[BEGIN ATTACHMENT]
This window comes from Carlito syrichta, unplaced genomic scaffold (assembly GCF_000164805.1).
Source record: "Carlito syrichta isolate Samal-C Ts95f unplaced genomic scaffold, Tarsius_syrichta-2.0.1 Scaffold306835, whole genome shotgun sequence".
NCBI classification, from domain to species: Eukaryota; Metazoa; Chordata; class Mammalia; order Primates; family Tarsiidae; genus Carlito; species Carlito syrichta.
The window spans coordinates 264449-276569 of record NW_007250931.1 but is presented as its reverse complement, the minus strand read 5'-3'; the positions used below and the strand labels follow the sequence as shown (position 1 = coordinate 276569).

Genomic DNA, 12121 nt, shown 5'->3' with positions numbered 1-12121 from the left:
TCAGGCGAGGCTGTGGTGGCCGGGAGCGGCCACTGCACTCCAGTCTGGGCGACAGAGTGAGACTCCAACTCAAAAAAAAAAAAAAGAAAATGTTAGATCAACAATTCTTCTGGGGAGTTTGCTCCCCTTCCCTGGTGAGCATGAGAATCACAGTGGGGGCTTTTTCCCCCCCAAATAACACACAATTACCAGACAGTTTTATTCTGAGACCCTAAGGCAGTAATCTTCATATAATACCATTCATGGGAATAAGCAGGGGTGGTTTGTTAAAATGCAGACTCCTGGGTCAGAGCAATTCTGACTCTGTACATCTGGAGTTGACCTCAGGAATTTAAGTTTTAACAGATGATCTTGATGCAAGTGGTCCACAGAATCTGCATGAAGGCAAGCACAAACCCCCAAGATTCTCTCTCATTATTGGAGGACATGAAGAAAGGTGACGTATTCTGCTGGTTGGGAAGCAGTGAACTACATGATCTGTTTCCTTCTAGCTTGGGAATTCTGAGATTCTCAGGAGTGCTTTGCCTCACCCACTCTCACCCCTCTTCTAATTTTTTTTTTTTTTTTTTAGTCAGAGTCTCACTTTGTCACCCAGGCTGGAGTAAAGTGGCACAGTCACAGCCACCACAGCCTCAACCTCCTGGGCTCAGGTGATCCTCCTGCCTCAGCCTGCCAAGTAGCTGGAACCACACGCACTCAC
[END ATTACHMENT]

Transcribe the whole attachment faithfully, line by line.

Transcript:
This window comes from Carlito syrichta, unplaced genomic scaffold (assembly GCF_000164805.1).
Source record: "Carlito syrichta isolate Samal-C Ts95f unplaced genomic scaffold, Tarsius_syrichta-2.0.1 Scaffold306835, whole genome shotgun sequence".
NCBI classification, from domain to species: Eukaryota; Metazoa; Chordata; class Mammalia; order Primates; family Tarsiidae; genus Carlito; species Carlito syrichta.
The window spans coordinates 264449-276569 of record NW_007250931.1 but is presented as its reverse complement, the minus strand read 5'-3'; the positions used below and the strand labels follow the sequence as shown (position 1 = coordinate 276569).

Genomic DNA, 12121 nt, shown 5'->3' with positions numbered 1-12121 from the left:
TCAGGCGAGGCTGTGGTGGCCGGGAGCGGCCACTGCACTCCAGTCTGGGCGACAGAGTGAGACTCCAACTCAAAAAAAAAAAAAAGAAAATGTTAGATCAACAATTCTTCTGGGGAGTTTGCTCCCCTTCCCTGGTGAGCATGAGAATCACAGTGGGGGCTTTTTCCCCCCCAAATAACACACAATTACCAGACAGTTTTATTCTGAGACCCTAAGGCAGTAATCTTCATATAATACCATTCATGGGAATAAGCAGGGGTGGTTTGTTAAAATGCAGACTCCTGGGTCAGAGCAATTCTGACTCTGTACATCTGGAGTTGACCTCAGGAATTTAAGTTTTAACAGATGATCTTGATGCAAGTGGTCCACAGAATCTGCATGAAGGCAAGCACAAACCCCCAAGATTCTCTCTCATTATTGGAGGACATGAAGAAAGGTGACGTATTCTGCTGGTTGGGAAGCAGTGAACTACATGATCTGTTTCCTTCTAGCTTGGGAATTCTGAGATTCTCAGGAGTGCTTTGCCTCACCCACTCTCACCCCTCTTCTAATTTTTTTTTTTTTTTTTTAGTCAGAGTCTCACTTTGTCACCCAGGCTGGAGTAAAGTGGCACAGTCACAGCCACCACAGCCTCAACCTCCTGGGCTCAGGTGATCCTCCTGCCTCAGCCTGCCAAGTAGCTGGAACCACACGCACTCAC